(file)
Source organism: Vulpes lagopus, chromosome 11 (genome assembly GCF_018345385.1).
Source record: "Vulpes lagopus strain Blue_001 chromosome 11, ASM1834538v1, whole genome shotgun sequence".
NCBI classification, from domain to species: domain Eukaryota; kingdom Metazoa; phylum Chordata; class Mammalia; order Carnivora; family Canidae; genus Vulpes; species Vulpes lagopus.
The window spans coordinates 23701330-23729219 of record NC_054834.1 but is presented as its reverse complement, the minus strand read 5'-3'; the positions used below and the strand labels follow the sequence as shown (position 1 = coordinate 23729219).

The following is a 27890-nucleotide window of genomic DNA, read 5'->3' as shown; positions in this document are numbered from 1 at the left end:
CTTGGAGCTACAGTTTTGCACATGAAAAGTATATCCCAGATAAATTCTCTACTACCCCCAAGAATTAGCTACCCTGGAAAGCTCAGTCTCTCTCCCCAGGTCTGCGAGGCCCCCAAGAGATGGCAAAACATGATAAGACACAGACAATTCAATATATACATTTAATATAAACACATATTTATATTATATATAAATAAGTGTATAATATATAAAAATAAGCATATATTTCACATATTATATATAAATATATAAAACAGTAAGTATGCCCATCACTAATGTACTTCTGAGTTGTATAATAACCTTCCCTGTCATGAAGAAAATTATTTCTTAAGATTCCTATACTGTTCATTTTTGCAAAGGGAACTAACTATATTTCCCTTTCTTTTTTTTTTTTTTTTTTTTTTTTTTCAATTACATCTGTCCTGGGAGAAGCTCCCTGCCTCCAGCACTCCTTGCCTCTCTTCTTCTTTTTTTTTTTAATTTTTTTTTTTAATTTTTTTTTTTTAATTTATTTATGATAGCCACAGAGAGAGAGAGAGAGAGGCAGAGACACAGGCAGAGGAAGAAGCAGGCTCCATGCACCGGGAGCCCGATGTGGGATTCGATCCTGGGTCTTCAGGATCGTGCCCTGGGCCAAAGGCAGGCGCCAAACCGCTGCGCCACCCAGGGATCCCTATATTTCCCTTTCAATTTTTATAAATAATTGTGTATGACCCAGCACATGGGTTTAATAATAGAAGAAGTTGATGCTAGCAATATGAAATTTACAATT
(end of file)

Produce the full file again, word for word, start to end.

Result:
Source organism: Vulpes lagopus, chromosome 11 (genome assembly GCF_018345385.1).
Source record: "Vulpes lagopus strain Blue_001 chromosome 11, ASM1834538v1, whole genome shotgun sequence".
NCBI classification, from domain to species: domain Eukaryota; kingdom Metazoa; phylum Chordata; class Mammalia; order Carnivora; family Canidae; genus Vulpes; species Vulpes lagopus.
The window spans coordinates 23701330-23729219 of record NC_054834.1 but is presented as its reverse complement, the minus strand read 5'-3'; the positions used below and the strand labels follow the sequence as shown (position 1 = coordinate 23729219).

The following is a 27890-nucleotide window of genomic DNA, read 5'->3' as shown; positions in this document are numbered from 1 at the left end:
CTTGGAGCTACAGTTTTGCACATGAAAAGTATATCCCAGATAAATTCTCTACTACCCCCAAGAATTAGCTACCCTGGAAAGCTCAGTCTCTCTCCCCAGGTCTGCGAGGCCCCCAAGAGATGGCAAAACATGATAAGACACAGACAATTCAATATATACATTTAATATAAACACATATTTATATTATATATAAATAAGTGTATAATATATAAAAATAAGCATATATTTCACATATTATATATAAATATATAAAACAGTAAGTATGCCCATCACTAATGTACTTCTGAGTTGTATAATAACCTTCCCTGTCATGAAGAAAATTATTTCTTAAGATTCCTATACTGTTCATTTTTGCAAAGGGAACTAACTATATTTCCCTTTCTTTTTTTTTTTTTTTTTTTTTTTTTTCAATTACATCTGTCCTGGGAGAAGCTCCCTGCCTCCAGCACTCCTTGCCTCTCTTCTTCTTTTTTTTTTTAATTTTTTTTTTTAATTTTTTTTTTTTAATTTATTTATGATAGCCACAGAGAGAGAGAGAGAGAGGCAGAGACACAGGCAGAGGAAGAAGCAGGCTCCATGCACCGGGAGCCCGATGTGGGATTCGATCCTGGGTCTTCAGGATCGTGCCCTGGGCCAAAGGCAGGCGCCAAACCGCTGCGCCACCCAGGGATCCCTATATTTCCCTTTCAATTTTTATAAATAATTGTGTATGACCCAGCACATGGGTTTAATAATAGAAGAAGTTGATGCTAGCAATATGAAATTTACAATT